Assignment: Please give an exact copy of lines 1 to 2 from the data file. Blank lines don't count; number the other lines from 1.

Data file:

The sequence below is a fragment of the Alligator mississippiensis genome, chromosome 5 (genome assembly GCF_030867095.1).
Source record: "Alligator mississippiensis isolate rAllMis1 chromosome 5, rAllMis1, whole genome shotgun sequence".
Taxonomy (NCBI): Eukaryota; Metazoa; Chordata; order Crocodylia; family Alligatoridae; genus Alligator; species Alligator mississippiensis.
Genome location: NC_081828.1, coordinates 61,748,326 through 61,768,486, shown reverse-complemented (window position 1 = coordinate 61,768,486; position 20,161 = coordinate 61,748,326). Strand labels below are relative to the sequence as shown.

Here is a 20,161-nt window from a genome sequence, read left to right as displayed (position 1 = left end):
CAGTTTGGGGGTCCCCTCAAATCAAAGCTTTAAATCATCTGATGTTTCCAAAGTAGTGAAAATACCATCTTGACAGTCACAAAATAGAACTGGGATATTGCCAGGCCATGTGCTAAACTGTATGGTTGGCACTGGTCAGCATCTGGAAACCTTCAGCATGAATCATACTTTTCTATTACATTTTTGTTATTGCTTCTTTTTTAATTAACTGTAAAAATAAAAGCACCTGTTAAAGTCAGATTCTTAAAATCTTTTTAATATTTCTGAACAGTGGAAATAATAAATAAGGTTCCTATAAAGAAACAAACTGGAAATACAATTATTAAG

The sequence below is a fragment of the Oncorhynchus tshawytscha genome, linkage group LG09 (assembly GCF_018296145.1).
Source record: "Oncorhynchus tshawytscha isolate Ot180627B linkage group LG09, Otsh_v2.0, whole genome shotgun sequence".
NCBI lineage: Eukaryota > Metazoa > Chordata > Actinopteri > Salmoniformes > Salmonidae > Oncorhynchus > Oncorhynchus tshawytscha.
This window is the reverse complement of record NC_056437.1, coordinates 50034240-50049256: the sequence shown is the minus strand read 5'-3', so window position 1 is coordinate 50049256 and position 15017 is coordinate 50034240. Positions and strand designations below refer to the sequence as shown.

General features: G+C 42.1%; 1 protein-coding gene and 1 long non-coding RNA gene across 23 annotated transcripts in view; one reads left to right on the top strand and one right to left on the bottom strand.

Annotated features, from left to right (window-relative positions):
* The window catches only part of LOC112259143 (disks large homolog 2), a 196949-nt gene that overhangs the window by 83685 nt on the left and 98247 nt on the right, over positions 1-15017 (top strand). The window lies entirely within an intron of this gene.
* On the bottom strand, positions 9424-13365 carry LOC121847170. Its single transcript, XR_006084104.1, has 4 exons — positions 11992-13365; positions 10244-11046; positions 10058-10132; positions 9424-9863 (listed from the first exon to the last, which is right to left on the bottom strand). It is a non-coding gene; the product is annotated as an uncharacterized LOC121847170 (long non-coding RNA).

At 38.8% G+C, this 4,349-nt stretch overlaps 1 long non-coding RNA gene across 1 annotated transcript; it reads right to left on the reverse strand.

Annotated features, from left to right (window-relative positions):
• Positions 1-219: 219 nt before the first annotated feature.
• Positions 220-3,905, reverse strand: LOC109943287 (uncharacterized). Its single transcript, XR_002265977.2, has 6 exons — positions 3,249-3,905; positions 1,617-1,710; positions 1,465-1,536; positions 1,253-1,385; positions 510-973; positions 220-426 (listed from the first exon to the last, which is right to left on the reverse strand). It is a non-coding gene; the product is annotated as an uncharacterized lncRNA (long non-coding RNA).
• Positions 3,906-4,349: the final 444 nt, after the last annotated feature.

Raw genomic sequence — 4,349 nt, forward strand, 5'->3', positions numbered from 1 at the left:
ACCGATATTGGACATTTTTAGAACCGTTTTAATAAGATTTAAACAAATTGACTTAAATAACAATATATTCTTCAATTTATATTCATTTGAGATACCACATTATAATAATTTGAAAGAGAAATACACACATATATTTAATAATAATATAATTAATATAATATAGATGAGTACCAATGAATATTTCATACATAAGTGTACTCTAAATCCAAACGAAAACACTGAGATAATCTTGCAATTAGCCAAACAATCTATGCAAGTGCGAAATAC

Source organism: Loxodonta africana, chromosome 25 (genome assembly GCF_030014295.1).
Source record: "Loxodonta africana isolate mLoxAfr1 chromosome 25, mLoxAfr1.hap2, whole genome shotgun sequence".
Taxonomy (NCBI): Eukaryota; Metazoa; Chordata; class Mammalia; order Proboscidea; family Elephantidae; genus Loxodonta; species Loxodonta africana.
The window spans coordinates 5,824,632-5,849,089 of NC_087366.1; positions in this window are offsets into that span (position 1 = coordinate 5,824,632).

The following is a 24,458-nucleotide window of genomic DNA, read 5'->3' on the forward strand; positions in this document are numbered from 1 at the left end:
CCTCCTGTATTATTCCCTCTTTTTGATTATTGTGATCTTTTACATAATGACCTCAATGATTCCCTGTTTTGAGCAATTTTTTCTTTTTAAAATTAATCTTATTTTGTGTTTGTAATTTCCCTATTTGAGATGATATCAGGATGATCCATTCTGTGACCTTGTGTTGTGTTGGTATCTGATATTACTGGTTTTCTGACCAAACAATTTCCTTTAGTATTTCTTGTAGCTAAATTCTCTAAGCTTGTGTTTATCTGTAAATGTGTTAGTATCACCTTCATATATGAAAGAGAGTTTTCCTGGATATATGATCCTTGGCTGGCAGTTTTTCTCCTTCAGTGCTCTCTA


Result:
The sequence below is a fragment of the Alligator mississippiensis genome, chromosome 5 (genome assembly GCF_030867095.1).
Source record: "Alligator mississippiensis isolate rAllMis1 chromosome 5, rAllMis1, whole genome shotgun sequence".